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Elon Musk has confirmed that verified content creators on Twitter will soon start getting paid for ads in their replies. Pexels

Elon Musk has introduced several changes at X, formerly known as Twitter, since he bought the microblogging platform late last year. From temporarily restricting the number of tweets users can read in a day to introducing a paid verification service, Musk has made several major changes to the platform.

He is now planning to let journalists publish their articles on Twitter directly. Musk took to Twitter on Tuesday, asking journalists to publish their stories directly and get paid in return.

"If you're a journalist who wants more freedom to write and a higher income, then publish directly on this platform," he posted on X. However, access to the content won't be free for users. They will be charged on a "per article basis" if they have not signed up for a monthly subscription. The latest change in policy has not been implemented yet.

Twitter has become the go-to platform for people to access news, and almost all media organisations have Twitter accounts.

A report in Fortune has claimed that Musk is planning to introduce a feature that will hide the headlines of news articles shared on Twitter (now X).

It essentially implies that when you post a new article on X, the tweet will only show the image and URL of that article. If someone wants to add text or a headline to the tweet, they will have to type it themselves. The move has not gone down well with advertisers, and it remains to be seen if Musk goes ahead with the plan or not.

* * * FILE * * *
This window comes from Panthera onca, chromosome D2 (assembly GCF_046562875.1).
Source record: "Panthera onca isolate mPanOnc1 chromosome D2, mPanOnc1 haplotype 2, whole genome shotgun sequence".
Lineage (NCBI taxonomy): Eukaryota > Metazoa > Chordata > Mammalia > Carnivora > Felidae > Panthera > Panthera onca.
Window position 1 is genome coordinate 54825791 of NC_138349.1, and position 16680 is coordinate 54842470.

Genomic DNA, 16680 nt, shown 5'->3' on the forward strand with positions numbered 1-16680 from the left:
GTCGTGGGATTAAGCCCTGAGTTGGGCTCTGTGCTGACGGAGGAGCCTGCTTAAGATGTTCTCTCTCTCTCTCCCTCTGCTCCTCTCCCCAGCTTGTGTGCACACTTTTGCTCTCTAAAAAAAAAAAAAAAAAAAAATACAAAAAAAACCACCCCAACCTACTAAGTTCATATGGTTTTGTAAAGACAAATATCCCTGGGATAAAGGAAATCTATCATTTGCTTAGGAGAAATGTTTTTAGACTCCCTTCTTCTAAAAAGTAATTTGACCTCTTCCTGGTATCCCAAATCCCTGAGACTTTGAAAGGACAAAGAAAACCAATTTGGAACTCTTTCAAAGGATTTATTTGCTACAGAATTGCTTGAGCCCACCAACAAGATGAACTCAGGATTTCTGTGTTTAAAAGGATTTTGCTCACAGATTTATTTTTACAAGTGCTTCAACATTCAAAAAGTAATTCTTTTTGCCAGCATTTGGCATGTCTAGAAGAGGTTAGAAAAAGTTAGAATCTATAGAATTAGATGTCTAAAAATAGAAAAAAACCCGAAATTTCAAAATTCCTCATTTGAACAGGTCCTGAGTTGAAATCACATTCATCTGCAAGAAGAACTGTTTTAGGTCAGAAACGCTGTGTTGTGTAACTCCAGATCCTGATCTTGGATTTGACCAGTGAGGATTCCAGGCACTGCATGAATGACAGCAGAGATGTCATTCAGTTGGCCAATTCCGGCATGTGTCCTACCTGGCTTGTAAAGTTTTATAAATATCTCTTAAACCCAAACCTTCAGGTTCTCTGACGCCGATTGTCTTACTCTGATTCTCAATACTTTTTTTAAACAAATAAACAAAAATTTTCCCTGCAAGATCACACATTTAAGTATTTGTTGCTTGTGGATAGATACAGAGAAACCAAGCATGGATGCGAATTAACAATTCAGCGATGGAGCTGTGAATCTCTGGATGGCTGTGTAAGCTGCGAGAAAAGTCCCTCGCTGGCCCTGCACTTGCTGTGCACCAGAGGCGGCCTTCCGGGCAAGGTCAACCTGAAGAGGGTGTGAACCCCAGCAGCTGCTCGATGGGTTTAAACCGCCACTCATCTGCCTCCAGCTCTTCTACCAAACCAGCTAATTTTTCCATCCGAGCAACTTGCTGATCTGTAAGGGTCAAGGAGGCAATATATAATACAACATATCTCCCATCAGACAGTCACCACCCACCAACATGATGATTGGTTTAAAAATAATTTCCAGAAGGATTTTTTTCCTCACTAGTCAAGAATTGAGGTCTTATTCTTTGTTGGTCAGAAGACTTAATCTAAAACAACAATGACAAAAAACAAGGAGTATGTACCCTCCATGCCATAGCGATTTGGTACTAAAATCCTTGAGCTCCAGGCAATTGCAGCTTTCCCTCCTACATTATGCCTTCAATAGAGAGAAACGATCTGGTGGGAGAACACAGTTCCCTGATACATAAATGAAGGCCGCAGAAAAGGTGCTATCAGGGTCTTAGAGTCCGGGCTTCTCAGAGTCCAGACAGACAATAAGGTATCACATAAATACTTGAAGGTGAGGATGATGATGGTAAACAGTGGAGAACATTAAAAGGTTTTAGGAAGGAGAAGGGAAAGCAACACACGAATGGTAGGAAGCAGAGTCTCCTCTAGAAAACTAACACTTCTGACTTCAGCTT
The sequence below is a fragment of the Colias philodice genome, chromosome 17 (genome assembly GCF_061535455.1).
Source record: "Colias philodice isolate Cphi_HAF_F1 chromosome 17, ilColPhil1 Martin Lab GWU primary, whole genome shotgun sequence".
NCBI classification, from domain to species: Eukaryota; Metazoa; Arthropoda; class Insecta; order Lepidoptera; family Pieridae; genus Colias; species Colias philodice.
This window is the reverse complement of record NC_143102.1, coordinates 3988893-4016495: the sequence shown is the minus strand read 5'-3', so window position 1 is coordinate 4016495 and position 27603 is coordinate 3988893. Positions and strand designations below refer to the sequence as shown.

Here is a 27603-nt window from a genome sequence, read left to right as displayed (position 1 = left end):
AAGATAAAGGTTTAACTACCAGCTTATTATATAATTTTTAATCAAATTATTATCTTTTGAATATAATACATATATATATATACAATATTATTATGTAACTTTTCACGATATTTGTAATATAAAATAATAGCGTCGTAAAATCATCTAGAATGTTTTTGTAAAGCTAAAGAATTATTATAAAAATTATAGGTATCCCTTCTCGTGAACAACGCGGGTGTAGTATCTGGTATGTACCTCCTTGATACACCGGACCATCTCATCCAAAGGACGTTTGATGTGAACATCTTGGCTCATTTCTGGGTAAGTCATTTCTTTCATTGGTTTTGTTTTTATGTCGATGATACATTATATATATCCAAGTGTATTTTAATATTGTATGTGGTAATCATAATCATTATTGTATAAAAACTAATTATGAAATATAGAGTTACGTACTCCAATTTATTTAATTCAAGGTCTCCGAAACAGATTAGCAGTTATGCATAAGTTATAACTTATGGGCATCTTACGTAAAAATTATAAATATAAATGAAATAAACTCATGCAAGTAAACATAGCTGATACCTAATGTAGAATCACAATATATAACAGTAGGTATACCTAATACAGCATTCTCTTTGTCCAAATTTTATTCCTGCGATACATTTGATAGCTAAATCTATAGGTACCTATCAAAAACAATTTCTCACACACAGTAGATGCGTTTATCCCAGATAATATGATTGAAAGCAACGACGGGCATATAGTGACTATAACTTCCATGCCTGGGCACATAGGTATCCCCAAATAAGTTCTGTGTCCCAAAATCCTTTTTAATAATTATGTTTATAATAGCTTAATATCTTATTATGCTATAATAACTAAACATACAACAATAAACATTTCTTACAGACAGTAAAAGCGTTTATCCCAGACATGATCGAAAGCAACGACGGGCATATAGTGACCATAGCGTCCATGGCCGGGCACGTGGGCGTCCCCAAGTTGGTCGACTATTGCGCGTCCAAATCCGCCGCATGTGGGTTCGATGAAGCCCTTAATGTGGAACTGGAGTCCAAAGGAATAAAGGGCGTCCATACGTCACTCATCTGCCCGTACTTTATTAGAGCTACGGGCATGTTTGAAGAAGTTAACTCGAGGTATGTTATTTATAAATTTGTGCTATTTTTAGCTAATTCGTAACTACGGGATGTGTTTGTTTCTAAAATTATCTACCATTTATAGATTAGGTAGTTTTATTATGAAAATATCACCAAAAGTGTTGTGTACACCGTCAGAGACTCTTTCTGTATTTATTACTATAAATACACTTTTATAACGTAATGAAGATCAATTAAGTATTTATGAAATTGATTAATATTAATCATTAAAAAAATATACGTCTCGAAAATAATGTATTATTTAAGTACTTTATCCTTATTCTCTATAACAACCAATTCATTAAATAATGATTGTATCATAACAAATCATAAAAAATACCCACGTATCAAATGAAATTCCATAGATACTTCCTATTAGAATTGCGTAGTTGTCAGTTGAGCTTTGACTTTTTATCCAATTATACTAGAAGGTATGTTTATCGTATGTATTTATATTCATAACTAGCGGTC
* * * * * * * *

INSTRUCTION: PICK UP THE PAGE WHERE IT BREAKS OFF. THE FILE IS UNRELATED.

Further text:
Is X unprofitable?

Managing Twitter is proving to be a tough nut to crack for its CEO, Elon Musk. He has been changing Twitter policies and implementing new strategies every week. Musk recently said that he has been trying to sell the microblogging site after acquiring it for $44 billion (about £34,884,642,829).

Though the billionaire tried to back out of his impulsive bid that reportedly stemmed from a "420" weed joke, he could not back out of their agreement, and Musk was forced to offload more than $15 billion in Tesla shares to raise enough cash to fund the purchase.

He has often spoken about the struggles of running a social media platform. Musk says that it has been "quite painful" for him.

Musk fired hundreds of employees last year as a cost-cutting measure, scrapped the work-from-home policy, and made Twitter Blue a paid service to make more money. All these measures were reportedly meant to make Twitter more profitable.